In the never-ending Mommy Wars of our time, one ongoing battle is the ideal age of motherhood. The shots are usually lobbed at older moms. They put off having babies because they wanted to focus on their careers, goes the assumption, and now they’re “granny-moms” who lack the energy to deal with children.
Holly Finn had a piece in the Wall Street Journal on Saturday firing in the other direction. She argues that being an older mother is better than being a young mother, despite the fact that she is indeed sometimes mistaken for her child’s grandmother. Tongue-in-cheek, Finn calls older, or “geriatric” mothers, “Gerries” and says they’re better than younger mothers because they’re tanned, rested, and ready for motherhood in a way younger mothers just aren’t.
“What about the stamina needed to keep up with a child, you ask? But we Gerries have the advantage of not being regularly hung over from youthful self-indulgence. We have only three apps on our iPhones. And we waited a long time for children. We’re energized, focused and almost always happy to see our kids. Also, we have watched younger folks make mistakes and learned how to conserve energy. ”
I have no quarrel with people who have kids later in life. I myself am what has long been considered an “older mother.” Though as the average age of motherhood moves ever upward my age of 32, 35, and 38 at the time of the births of my children don’t seem quite so ancient.
But if there were a way to redo everything, my ideal would be to have children much earlier. My husband and I knew each other for a decade before we started dating. He was the Jerry to my Elaine, minus the romantic beginning. We were best friends, together all the time, platonically. In my rewrite of this history, we get together in our 20s and are raising teenagers right now. Older parenthood is hard — even with, as Finn notes, fewer hangovers.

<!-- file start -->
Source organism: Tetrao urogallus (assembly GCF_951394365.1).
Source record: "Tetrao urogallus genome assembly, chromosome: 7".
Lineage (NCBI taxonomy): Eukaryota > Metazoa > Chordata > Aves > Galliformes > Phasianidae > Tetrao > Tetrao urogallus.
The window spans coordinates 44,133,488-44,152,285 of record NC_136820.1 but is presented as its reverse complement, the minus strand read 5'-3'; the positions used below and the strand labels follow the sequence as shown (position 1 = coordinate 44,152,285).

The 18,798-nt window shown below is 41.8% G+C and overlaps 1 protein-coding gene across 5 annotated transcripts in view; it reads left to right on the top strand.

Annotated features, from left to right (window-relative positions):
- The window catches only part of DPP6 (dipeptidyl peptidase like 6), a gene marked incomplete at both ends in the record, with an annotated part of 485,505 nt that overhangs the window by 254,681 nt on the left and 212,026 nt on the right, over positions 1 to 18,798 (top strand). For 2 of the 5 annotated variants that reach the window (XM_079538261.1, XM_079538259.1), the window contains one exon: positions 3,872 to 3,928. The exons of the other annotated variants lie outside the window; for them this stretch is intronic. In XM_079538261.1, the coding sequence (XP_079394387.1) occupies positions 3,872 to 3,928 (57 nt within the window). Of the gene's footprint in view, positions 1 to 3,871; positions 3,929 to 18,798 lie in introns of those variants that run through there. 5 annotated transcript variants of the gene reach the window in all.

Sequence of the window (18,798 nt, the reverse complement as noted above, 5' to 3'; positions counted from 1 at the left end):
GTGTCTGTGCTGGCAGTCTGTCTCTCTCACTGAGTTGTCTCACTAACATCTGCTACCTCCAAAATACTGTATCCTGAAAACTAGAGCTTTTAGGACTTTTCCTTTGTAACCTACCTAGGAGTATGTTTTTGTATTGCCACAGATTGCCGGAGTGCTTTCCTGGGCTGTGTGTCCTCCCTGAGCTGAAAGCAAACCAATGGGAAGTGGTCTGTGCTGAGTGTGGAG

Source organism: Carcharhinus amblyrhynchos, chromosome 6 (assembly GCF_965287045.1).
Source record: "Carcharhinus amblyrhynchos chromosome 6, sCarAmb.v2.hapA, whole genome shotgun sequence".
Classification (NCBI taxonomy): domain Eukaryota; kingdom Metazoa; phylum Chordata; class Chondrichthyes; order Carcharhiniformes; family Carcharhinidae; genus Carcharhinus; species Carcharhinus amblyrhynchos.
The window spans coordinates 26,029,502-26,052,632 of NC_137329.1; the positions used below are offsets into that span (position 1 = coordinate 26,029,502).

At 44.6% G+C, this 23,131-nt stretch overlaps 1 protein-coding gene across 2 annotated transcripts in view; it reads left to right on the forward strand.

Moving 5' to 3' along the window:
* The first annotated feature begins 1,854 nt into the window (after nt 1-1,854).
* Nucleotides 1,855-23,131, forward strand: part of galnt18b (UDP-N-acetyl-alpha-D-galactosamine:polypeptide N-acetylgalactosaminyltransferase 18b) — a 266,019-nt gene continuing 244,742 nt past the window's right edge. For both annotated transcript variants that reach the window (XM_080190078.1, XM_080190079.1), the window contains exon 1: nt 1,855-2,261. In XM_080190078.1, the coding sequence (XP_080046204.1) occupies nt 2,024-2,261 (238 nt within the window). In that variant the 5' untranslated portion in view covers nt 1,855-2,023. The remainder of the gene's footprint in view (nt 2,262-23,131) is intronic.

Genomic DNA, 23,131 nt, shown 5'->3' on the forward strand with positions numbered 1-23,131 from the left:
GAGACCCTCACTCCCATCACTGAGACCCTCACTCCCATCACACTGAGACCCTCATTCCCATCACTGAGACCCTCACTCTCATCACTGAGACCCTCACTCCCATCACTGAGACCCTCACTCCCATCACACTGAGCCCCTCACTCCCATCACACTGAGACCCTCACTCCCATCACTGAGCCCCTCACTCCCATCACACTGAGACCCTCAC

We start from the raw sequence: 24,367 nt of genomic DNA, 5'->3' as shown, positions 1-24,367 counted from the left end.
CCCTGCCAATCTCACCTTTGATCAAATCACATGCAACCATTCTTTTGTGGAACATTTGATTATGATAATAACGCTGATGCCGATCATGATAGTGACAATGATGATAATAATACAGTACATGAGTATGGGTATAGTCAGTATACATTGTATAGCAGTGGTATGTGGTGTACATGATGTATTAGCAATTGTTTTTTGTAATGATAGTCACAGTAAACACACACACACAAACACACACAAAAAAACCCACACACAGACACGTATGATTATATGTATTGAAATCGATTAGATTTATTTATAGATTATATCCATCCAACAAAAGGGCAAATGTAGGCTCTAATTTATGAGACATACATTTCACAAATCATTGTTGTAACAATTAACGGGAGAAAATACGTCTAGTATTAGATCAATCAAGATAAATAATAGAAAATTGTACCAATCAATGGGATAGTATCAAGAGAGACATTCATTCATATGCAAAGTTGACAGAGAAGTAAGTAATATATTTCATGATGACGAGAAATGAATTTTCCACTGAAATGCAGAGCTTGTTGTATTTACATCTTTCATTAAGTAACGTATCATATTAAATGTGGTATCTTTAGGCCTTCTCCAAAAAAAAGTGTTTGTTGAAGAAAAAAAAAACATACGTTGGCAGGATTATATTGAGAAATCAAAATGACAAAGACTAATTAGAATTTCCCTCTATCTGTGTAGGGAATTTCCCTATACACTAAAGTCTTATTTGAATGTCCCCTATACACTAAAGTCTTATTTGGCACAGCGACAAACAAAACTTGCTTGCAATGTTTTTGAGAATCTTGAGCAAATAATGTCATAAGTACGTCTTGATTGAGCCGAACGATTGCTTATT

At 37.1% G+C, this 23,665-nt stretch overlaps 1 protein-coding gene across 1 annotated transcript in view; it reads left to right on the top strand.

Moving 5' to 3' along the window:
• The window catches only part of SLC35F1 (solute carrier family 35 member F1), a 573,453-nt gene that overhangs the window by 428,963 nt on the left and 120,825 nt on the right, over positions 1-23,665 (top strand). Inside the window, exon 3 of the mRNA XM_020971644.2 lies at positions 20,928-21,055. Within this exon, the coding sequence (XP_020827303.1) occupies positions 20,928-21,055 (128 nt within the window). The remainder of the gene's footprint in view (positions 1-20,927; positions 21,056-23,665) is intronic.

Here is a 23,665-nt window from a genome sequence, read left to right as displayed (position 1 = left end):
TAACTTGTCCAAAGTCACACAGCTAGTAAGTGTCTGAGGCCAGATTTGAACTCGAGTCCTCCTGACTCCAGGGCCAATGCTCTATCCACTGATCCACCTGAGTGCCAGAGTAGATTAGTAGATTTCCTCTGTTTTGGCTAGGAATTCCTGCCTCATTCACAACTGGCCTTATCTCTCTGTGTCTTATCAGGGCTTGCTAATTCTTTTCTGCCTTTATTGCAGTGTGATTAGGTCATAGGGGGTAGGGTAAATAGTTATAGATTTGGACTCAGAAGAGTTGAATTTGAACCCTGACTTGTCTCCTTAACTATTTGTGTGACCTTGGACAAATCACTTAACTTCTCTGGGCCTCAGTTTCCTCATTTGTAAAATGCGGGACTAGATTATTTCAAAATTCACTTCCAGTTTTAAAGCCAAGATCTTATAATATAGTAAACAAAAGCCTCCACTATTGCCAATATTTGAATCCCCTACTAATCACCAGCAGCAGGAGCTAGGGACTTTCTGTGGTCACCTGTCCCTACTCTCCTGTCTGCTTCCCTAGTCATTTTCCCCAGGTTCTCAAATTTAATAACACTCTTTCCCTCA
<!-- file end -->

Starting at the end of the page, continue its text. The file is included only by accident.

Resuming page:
Older parenthood takes its toll in so many ways. It’s harder to lose the baby weight. You don’t look a little tired when you don’t get enough sleep, you look like the crypt-keeper. It’s harder to chase around babies intent on plunging head-first into everything.
“I just want to live my life first, explore the world, do things” goes the lament from a young person putting off parenthood. The shocking truth that’s unknown to 20-somethings, including myself at that age, is that there really is no time when you don’t want to “live your life.” I’m turning 40 next year and still want to do all those things that people consider “living your life.” I want to go out to dinner, meet new people, travel. The only problem is, whoops, I still have a baby in diapers. My husband and I are incredibly lucky that our children have involved grandparents. But let’s face it. If we’re old, they’re old. So it’s harder to drop the kids off with their grandparents and go away for the weekend to “live my life” than it would have been 10 years ago. We have an amazing situation that we get to do that at all. The older you are when you have your kids, the older your parents are and the less ability they will have to help.
The other problem with putting off parenthood is that baby-making is more art than science. In general, a lot has to go right for a baby to be produced. You have to meet the right person. You have to be fertile. They have to be fertile. And even then, there’s no guarantee everything will work as it should.
Putting off having kids because you haven’t met the right person makes sense. Putting off it off because being an older parent is “better” is foolishness.